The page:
Animal Magnetism

Bear Mountain View from 8th Floor of Finlayson Reach

Bear Mountain Roars in Victoria, BC

Golf is full of animals—and not just the ones you notice ducking for cover in the shrubbery when they see you addressing your ball.  If you ever watch golf on t.v. you can catch the Golden Bear (Jack Nicklaus) the Walrus (Craig Stadler), the White Shark (Greg Norman), and, of course, Tiger.    Or how about Tim Herron, Ian Baker-Finch, Jonathan Byrd, Ben Crane, and, of course, Steve Elkington?  Following are a few courses worthy of the variety of species attracted to the sport.

Dancing Rabbit, Crouching Plumb-bob

Whether you think a rabbit’s foot is more auspicious than a dogleg, the Choctaw Tribe’s Dancing Rabbit Golf Club, 70 miles from Jackson, Mississippi offers opportunities to try your luck on two highly-ranked Tom Fazio/Jerry Pate courses: Oaks and Azaleas.  Brian McCallen wrote in GOLF Magazine, “Fazio and Pate have joined forces to develop the state’s greatest asset since Elvis came of age in nearby Tupelo.”

German Engineering

A half-day’s drive south of Berlin, lies the rarely seen German Jaguar—actually the Jaguar Course at the enormous Hartl Golf Resort in Bad Griesbach.  Three of the courses here were designed by Bernhard Langer—and one is named for an even more ferocious animal: soccer great Franz Beckenbauer.  Don’t miss the renowned chewy pretzels in the clubhouse.

Stripe a Few Great Drives

Just outside Puerto Vallarta, El Tigre Golf Club prowls the Paradise Village Resort.  Designed by Von Hagge, Smelek, and Baril, the 7,239-yard course features water on twelve holes and three “beach” bunkers that run right down to the H2O.  Tropical styling, all-Bermuda grass, and an island green par three make this the perfect place for a Mexican standoff with your opponent (or spouse).

Business in the Front (nine), Party in the back (nine)

Superseding the haircut of the same name by decades, St. Maarten’s Mullet Bay Golf Club was designed by Joe Lee in 1971.  The short (6,300 yards) layout has been in some disrepair since Hurricane Luis in 1995, but still offers some of the best scenery on the island.  The front nine rims Simpson Bay Lagoon and the entire course features small greens that are even harder to hit due to frequent stiff breezes.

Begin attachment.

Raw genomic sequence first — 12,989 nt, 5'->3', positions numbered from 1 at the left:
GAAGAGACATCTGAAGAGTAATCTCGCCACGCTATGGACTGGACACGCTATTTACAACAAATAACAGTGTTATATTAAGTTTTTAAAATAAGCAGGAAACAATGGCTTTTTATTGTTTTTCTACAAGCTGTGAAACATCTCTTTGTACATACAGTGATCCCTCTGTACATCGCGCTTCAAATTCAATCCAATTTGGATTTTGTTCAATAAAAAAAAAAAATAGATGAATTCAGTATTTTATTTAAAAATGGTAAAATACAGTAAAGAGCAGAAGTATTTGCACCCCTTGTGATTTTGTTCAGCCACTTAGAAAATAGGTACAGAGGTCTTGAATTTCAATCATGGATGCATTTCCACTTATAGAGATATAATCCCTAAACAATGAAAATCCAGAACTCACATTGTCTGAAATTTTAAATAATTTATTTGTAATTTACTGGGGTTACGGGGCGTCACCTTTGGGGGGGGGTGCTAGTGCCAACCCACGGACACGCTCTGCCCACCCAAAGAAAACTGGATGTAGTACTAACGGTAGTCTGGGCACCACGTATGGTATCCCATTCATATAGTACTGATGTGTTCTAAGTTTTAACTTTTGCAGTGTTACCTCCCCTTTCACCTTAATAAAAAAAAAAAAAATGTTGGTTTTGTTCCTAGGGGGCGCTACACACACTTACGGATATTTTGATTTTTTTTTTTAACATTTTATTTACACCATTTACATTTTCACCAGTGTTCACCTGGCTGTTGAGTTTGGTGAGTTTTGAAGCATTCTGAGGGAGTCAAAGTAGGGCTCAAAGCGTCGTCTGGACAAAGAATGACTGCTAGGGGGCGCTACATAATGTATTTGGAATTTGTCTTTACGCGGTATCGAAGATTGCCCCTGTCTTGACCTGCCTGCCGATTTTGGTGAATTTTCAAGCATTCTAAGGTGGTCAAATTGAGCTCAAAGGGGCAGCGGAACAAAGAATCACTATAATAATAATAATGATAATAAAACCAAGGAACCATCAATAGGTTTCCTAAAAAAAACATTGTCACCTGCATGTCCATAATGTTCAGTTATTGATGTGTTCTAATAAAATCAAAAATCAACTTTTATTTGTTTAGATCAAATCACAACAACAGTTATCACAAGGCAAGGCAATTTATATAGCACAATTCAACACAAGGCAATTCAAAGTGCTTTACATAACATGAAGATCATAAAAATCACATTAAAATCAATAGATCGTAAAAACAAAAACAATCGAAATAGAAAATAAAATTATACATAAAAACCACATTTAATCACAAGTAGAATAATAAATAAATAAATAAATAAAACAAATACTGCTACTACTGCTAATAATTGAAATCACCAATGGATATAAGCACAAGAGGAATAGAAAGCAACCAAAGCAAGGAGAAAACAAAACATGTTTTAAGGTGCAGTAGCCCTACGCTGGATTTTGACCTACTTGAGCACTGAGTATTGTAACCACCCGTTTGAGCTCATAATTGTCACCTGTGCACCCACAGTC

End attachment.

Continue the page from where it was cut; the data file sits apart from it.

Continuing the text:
A Grizzly Round

With tees called Black, Golden, Grizzly, Spirit, and Cinnamon, Bear Mountain’s golf courses could only have been designed by—no, not Gentle Ben: Jack Nicklaus (and co-designed with son Steve).  Located outside Vancouver, BC, the Mountain Course offers mountain, city, and ocean views from a muscular track set in lush forest.

Wild Horses Couldn’t Drag You to Par

Approximately 250 miles west of Omaha, in Gothenberg Nebraska, Wild Horse Golf Club rears and bucks with a design that Golfweek called the best golf course in the US for under $50.  The 6,805 yards stretch across native grass prairies without trees or water but punctuated by natural sand blowouts that serve as bunkers.  The high-horsepower greens (meaning: fast!) may put a hitch in your giddyup.

Bucking a Trend

While many golfers wouldn’t associate legendary Scottish golf architect Donald Ross with Pennsylvania’s Pocono Mountains, The Donald created Buck Hill Golf Club, 50 miles from Allentown, in 1922.  Ross’s signature open, sloping greens and use of mounding around bunkers and putting surfaces make this course a delightful surprise.  The stone clubhouse adds to the rustic, old school feel.

A Fish Named Wander

Jose Ganced’s Costa Dorada Golf Course, south of Barcelona, invites you to wander across open fairways, many of which are laid out on the side of a hill.  Avoid the occasional olive trees for an easy day.  Peugeot Golf Guide has said, “In the family of golf courses for everyone, Costa Dorada is right up there with the best.” In keeping with the fish theme here, go to school on your partner’s putts.

In Sheep’s (plaid) Clothing

While the wolf may well be at the door, he stepped away from it long enough to design the putting surfaces at Wolf Creek Golf Resort, south of Salt Lake City.  Just when you figure out that all the greens slope severely from back to front, one doesn’t—the perfect “nya nya” from architect Mark Ballif, who designed this as the Patio Springs Country Club back in 1965.

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